Gingerbread House

IMG_20141223_143952‘Tis the time to be merry, to slurp on Gluhwein and munch on mince pies. ‘Tis also the season to plunge drastically out of your depth in the baking department. Our attempt: the Gingerbread House. Here’s the how-to, inspired by a recipe from the queen of edible festive cheer, Mary Berry.

Building the House

*375g Unsalted Butter

*300g Dark Muscovado Sugar

*900g Plain Flour

*150g Golden Syrup

*2tbsp Ground Ginger

*1tbsp Bicarbonate of Soda

Turn up the oven to 200C. Melt the butter, sugar and golden syrup in a pot, meanwhile sifting everything else into a large mixing bowl. Once this is done, make a well in the flour and pour in the melted gooey mixture. Stir everything together and then knead into a stiff dough. (I’d never kneaded anything before. If you knead help, watch this.)

Split the dough into 5 equal blobs, and split one of those in half again making 6 blobs in total. Roll out each onto grease-proof paper until it’s just under 1cm thick, then cut out the walls and roof parts using this handy template. (I only found the template after my baking attempt, so I hope yours will be slightly more symmetric than mine.)

Bake each part in the centre of the oven for 7-8 minutes. If you’ve got a fan oven, lucky you. You can do a few at a time. If not, do each separately to ensure none burn/go soggy. Ain’t nothin’ worse than leaky gingerbread roof.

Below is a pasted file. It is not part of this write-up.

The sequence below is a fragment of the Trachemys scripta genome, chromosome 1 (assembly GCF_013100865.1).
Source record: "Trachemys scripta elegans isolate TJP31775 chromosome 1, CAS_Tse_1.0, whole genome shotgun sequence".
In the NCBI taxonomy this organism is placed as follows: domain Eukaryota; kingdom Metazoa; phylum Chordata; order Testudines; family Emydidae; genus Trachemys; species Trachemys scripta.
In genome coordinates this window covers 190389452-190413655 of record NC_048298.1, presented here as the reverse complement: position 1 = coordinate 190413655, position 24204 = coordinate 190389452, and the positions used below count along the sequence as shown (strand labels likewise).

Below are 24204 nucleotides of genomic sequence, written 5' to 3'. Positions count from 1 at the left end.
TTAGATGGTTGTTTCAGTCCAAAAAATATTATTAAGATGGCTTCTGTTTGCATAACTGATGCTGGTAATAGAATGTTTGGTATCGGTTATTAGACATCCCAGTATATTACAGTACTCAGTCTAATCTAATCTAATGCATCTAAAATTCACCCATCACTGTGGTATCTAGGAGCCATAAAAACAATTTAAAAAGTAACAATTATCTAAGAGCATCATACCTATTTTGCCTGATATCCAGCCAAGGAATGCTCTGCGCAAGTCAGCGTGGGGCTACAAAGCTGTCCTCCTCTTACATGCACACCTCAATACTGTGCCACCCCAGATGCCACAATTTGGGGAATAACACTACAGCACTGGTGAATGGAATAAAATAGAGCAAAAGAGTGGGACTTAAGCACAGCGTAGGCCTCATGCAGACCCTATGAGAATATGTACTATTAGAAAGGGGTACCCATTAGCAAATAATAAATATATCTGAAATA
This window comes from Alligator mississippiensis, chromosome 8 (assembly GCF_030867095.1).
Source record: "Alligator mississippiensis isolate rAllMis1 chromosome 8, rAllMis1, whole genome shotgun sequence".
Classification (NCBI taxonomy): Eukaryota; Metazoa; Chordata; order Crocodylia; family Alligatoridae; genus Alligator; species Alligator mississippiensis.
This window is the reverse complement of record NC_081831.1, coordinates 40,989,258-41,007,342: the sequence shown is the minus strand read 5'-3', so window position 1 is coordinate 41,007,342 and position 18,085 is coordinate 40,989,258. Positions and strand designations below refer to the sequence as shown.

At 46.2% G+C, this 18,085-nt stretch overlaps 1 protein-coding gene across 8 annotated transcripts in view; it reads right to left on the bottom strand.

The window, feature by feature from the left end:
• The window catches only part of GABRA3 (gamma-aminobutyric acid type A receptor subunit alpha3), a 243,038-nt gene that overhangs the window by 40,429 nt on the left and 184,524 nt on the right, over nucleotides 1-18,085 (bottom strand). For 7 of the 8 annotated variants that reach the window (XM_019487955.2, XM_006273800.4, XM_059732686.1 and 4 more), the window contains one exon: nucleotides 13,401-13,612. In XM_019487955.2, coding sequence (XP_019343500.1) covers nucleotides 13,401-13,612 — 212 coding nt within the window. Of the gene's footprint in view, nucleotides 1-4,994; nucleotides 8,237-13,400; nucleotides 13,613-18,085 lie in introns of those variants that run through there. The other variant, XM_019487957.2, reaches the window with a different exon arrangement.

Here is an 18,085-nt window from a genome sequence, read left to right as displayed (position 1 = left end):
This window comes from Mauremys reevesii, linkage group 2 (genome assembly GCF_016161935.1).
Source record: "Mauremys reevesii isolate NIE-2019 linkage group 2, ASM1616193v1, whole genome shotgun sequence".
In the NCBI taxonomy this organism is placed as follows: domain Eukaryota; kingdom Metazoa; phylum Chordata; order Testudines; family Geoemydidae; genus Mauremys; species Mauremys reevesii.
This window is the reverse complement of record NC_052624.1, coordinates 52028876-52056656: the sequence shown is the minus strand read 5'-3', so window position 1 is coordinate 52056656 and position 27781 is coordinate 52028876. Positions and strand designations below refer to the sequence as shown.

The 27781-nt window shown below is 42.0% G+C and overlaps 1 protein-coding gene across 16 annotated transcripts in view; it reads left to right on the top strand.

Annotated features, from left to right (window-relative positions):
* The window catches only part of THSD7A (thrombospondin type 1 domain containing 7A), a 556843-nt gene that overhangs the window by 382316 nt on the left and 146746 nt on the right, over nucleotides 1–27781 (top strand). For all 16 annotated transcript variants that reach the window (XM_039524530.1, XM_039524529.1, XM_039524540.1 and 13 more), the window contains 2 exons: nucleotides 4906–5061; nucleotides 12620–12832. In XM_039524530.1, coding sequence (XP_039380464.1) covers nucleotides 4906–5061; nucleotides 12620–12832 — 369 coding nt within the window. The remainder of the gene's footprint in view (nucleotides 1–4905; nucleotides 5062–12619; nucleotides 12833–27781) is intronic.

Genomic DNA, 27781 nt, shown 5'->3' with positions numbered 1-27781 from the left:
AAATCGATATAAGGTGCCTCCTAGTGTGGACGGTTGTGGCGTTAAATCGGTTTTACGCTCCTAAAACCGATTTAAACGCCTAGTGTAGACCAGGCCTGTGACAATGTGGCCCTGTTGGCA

Decorating

*3 Egg Whites

*675g Icing Sugar

*3tsp Lemon Juice

Whisk the egg whites to a froth, then add the icing sugar slowly. Finally, add the lemon juice and whisk until the mixture forms stiff peaks. Use an icing pack, or a sandwich bag with a hole cut out, as I did, for a more rustique look.

Decorate as you wish with smarties, glitter, chocolate, gummy bears and any other E-number loaded, gaudily coloured item you can find.

Finally: the tricky bit. If you’re Mary Berry, I’m sure you can put together a gingerbread house with ease using some simple icing cement. If you’re me, or any other non super-human, it often requires some serious architectural insight, and the use of various sized cocktail sticks. A savvy tip for keeping the roof from sliding off is to drill tiny holes along the two top edges of the roof, and stitching through a ribbon/string, creating a kind of book that can rest happily on top of the structure.

After all this work, the last thing you want to do is eat the damn thing. Fortunately, gingerbread improves with age (a few days), so place it in the centre of the table for all to see and post it on a culture website to make sure everyone knows the amount of effort that went into making it.

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Claudia Knowles

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